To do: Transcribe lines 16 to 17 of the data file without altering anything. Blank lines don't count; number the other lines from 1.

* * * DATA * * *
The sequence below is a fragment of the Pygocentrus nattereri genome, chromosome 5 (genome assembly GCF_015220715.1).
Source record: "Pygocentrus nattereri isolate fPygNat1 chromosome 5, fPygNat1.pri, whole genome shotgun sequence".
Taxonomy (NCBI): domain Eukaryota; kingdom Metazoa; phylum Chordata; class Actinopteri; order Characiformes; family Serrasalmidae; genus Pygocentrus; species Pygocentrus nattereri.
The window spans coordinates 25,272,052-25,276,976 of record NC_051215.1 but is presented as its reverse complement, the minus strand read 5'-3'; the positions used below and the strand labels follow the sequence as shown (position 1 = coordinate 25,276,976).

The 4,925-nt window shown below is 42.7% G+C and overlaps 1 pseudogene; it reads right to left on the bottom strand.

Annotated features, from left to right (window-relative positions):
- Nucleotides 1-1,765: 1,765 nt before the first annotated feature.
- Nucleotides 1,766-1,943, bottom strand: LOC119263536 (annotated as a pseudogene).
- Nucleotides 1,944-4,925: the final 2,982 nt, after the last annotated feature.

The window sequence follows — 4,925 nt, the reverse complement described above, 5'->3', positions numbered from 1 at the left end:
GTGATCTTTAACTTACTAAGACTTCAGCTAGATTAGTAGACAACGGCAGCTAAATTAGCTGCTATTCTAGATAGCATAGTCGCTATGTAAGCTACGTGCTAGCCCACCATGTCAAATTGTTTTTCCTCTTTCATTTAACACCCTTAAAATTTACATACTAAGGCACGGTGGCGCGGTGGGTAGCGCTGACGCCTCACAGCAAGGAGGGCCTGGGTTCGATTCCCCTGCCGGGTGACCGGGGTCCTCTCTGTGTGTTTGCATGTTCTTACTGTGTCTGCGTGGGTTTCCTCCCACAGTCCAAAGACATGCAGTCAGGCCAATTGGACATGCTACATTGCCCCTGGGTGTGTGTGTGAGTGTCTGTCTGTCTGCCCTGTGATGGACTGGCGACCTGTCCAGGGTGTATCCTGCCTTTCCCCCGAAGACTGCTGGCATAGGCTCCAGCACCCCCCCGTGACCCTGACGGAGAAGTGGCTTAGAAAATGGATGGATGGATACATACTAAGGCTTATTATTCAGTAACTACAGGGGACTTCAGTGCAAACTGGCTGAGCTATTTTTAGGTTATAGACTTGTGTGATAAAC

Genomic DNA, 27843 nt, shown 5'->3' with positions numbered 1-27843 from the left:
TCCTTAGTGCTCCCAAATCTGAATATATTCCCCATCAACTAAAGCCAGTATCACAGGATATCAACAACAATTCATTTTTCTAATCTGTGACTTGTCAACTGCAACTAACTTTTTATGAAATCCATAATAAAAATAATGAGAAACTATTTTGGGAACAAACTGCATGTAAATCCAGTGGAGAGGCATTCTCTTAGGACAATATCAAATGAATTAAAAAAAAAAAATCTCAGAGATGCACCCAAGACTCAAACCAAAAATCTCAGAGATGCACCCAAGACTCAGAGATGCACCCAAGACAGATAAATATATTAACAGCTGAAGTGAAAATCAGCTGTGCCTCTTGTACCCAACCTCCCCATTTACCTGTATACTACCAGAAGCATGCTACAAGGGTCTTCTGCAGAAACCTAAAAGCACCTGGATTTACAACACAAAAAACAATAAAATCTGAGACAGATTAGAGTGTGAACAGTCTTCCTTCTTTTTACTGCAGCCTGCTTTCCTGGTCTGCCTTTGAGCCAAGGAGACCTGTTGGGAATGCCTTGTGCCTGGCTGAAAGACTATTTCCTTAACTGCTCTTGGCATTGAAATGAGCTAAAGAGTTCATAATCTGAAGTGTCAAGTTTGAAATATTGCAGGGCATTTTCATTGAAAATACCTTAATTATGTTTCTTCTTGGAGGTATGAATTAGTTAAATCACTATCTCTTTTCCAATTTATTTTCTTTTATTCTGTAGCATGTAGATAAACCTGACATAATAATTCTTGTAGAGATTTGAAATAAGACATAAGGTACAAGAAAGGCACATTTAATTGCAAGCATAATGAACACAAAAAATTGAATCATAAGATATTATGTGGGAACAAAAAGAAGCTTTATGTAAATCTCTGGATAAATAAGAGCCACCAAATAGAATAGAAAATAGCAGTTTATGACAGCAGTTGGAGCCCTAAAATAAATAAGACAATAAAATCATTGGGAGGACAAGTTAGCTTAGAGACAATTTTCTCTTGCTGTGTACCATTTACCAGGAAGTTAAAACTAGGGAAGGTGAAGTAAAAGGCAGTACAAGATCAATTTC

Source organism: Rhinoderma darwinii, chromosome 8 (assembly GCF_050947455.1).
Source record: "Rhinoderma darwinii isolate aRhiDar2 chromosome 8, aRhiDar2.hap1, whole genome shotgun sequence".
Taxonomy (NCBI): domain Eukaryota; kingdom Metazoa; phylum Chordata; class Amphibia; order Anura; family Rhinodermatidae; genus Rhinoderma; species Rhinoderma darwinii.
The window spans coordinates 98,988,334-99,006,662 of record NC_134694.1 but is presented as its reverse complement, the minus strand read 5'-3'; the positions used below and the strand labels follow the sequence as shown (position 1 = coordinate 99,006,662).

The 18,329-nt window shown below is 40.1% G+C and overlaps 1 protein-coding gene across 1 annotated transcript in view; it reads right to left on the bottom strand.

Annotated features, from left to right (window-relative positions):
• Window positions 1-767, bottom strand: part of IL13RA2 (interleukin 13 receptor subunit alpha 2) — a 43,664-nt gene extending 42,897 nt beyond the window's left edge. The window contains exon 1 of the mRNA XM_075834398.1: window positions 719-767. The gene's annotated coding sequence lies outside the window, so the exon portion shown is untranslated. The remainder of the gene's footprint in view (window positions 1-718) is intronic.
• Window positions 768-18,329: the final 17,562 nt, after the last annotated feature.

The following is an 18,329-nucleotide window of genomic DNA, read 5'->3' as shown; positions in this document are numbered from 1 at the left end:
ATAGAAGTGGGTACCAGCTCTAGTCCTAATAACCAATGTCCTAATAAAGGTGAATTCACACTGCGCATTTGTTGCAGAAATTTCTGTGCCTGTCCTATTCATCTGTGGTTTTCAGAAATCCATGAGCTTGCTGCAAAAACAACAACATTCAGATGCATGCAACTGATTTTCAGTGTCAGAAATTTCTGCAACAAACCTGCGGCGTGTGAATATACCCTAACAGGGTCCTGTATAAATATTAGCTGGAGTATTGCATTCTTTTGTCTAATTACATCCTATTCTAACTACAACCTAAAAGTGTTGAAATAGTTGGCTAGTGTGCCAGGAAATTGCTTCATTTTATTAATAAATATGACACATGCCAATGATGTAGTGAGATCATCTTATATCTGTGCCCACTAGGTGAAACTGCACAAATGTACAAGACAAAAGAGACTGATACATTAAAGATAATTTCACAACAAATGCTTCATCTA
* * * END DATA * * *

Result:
Taxonomy (NCBI): domain Eukaryota; kingdom Metazoa; phylum Chordata; class Amphibia; order Anura; family Rhinodermatidae; genus Rhinoderma; species Rhinoderma darwinii.
The window spans coordinates 98,988,334-99,006,662 of record NC_134694.1 but is presented as its reverse complement, the minus strand read 5'-3'; the positions used below and the strand labels follow the sequence as shown (position 1 = coordinate 99,006,662).